It formed part of a novelty zipline challenge across the River Ness to raise funds for a worthy Highland children’s charity.
But a tower of scaffolding put up by the River Ness has also provided a useful training facility for firefighters in Inverness.
Local Senior Officer John MacDonald said that crews regularly train to work safely at height at Inverness Community Fire Station, but that the “unfamiliar structure” by the river helped enhance their skills last week.
He said: “We have recently been using a safe structure which was built temporarily for a charity event in Bught Park, Inverness, and the benefit of using this to train and to consolidate our working at height skills has been hugely beneficial.
“I’d like to take this opportunity to thank all parties involved for affording us the opportunity to make use of the temporary structure.
“Our continued training is key to ensuring we are performing to the best of our ability whilst on the frontline and protecting local communities.”
The scaffolding tower was used for a zipline across the river as part of the activities at Inverness Highland Games which took place more than two weeks ago.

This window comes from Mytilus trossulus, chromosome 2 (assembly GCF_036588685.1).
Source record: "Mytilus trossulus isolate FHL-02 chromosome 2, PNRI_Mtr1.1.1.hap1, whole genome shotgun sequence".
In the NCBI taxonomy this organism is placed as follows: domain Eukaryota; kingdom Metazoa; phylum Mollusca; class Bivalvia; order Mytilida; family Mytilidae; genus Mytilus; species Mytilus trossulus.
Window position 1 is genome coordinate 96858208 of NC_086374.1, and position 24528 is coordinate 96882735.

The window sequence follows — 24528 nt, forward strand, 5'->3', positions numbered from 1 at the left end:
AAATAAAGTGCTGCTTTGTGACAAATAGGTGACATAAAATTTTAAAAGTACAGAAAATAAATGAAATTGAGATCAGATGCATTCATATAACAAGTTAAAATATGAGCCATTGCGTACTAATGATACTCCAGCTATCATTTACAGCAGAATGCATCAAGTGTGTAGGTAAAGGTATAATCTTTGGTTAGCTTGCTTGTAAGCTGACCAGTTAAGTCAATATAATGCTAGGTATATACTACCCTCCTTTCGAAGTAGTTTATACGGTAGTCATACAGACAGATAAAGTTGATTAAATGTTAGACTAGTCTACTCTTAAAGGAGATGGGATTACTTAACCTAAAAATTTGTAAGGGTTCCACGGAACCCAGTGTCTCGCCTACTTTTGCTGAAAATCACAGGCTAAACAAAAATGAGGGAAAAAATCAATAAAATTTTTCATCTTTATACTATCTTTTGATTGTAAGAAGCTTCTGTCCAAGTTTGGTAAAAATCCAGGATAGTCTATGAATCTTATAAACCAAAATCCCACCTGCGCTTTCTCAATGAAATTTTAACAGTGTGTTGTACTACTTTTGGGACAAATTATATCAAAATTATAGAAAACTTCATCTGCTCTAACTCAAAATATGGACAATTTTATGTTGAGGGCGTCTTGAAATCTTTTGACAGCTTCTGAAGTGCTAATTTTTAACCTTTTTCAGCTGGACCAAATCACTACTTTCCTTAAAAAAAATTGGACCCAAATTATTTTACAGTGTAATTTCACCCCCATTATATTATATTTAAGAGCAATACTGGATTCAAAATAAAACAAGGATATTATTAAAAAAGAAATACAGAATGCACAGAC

It was set up to raise money for life-enhancing equipment – not included in the NHS budget – to ensure youngsters in their Highland children’s unit have a quality stay.
The ARCHIE Foundation unit was built following a campaign which helped raise £2million – and opened its doors in May last year.
A spokeswoman for the ARCHIE Foundation said: “The Archie Foundation are hugely grateful to Inverness Events for enabling the River Ness Zip Line to take place and also to McDonald Scaffolding for their support.
“The scaffold enabled a fantastic fundraiser to go ahead which will benefit sick children right across the Highlands, and also assisted the fire service with essential training.”
Inverness West councillor Alex Graham said: “If the fire service have got a benefit out of something that has been put up at the expense of the private sector then that is only good thing.”
The scaffolding was dismantled yesterday afternoon but Highland Council’s events manager, Gerry Reynolds, praised the “good opportunity had been seized” by the fire service and stressed he would like to see it back again in 2018.